Food fanatics

by Steve Watson in August 2009
Share on Facebook, Twitter or Copy Link
Diner Journal

I was sent a copy of Diner Journal recently, a beautiful magazine made in New York and dedicated to food. It does contain some recipes, but any similarity to a conventional food magazine ends there.

The cover lines promise pyramids, science and sun worship, and it’s obvious from the cover image (a model greenhouse reimagined as a prism, projecting a rainbow of colours made up of fruit and vegetables from its centre) that the creative force behind the title is no Delia Smith.

In fact much of the magazine’s content seems to have a spiritual, almost cultish relationship with the stuff we put in our mouths. The opening feature is a first-person account of macrobiotic cooking and living, which explains how foods have elements assigned to them like fire, water or wood, and how the aim is to “eat from around the dial daily”, balancing the foods against each other. Next comes a feature on fermenting food and drink to become more connected with the natural world around you, another first-person piece that begins with the death of the author’s father and goes on to encompass their own subsequent illness. It’s incredibly personal, almost less about the food than about the lives of the writers, and it’s incredibly compelling.

At first I thought that these stories, and the beautifully made publication that contained them, were like nothing I’d ever seen before, but then I remembered Meatpaper. Another American magazine, this time made in California, Meatpaper takes meat as its inspiration, unpacking and examining the complex relationship we have with it. The last issue I saw contained stories on America’s biggest slaughterhouse, a Belgian artist who made clothes out of raw meat, and an argument in favour of combining bacon and chocolate. Every bit as passionate as Diner Journal, it started me wondering why food should provide the inspiration for such eclectic and impassioned magazines.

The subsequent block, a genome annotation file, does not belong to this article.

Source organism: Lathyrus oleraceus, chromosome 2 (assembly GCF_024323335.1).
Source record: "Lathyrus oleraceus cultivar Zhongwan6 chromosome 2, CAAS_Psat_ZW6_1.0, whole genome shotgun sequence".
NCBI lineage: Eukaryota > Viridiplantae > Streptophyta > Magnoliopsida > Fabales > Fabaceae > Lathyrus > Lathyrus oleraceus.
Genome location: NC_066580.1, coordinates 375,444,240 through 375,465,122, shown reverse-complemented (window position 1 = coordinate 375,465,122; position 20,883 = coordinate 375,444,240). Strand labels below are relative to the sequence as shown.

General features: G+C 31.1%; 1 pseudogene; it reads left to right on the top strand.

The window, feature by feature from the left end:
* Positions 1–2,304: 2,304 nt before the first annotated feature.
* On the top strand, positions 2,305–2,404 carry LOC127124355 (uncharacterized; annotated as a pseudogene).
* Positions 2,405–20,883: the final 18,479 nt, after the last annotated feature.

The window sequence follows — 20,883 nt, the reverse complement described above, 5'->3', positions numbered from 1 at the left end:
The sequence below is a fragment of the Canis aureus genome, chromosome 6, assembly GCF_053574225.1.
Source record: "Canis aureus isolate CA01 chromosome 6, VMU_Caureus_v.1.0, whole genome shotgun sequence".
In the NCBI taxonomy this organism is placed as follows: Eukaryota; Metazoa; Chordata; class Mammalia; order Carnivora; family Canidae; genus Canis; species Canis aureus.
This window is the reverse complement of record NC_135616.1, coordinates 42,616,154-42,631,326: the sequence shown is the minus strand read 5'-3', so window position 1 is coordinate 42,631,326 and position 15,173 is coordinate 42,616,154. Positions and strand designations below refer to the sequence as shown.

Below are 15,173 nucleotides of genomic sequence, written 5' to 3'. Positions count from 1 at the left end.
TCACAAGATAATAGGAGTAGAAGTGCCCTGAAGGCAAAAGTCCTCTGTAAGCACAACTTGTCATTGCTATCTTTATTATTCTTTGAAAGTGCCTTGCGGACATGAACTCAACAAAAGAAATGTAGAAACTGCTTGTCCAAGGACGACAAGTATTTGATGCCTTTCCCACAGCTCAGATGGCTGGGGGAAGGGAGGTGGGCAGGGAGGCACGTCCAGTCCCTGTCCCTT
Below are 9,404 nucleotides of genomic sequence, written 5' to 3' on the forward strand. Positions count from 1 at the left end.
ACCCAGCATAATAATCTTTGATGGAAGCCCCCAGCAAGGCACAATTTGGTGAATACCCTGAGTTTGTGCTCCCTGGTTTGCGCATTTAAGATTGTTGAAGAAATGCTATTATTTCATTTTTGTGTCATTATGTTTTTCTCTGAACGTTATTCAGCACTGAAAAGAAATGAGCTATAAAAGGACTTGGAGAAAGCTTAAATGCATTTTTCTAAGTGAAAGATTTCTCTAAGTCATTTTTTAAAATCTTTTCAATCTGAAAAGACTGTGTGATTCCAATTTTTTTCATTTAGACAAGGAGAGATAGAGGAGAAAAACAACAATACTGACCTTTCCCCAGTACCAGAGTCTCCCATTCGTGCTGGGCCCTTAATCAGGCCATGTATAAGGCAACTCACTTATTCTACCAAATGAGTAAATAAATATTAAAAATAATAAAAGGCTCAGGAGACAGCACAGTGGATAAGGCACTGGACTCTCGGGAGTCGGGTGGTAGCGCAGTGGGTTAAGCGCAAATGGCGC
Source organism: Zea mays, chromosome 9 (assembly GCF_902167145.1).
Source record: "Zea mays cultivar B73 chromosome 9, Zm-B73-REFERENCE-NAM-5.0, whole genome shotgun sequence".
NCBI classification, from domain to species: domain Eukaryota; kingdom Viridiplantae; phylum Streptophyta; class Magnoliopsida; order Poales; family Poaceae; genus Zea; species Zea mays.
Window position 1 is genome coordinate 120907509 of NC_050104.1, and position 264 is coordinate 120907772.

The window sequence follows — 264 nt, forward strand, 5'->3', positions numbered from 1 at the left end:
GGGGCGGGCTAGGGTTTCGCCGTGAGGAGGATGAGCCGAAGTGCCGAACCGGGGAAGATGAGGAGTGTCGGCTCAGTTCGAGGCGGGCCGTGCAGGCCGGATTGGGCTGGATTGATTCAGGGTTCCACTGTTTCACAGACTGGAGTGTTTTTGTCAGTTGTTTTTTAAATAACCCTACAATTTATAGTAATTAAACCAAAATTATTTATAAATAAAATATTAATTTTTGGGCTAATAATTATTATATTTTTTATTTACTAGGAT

And then I came across Swallow Magazine, and an interview its creators gave to Cool Hunting. Swallow travels the world, documenting local foods and food customs, motivated by the fact that there is “something missing within the food magazine world, as so many titles seemed to miss the creativity and approach that exists in other genres of magazines”.

All these magazines have their own totally original approach to their subject matter, and it makes perfect sense that people who love food would get frustrated by the standard format of recipes and glossy pictures that make up most mainstream food titles. For some reason it seems less surprising when people who love films or music get themselves organised and create their own magazines, but I’m not sure why that is. I suppose it must have something to do with film and music being associated with young, creative, disruptive movements, but these three magazines prove that food is just as fertile an area for experimentation.

Close Icon

Join our magazine club! Subscribe to Stack and every month we'll pick a different independent title and deliver it to your door. You never know what you'll get next...

Subscribe now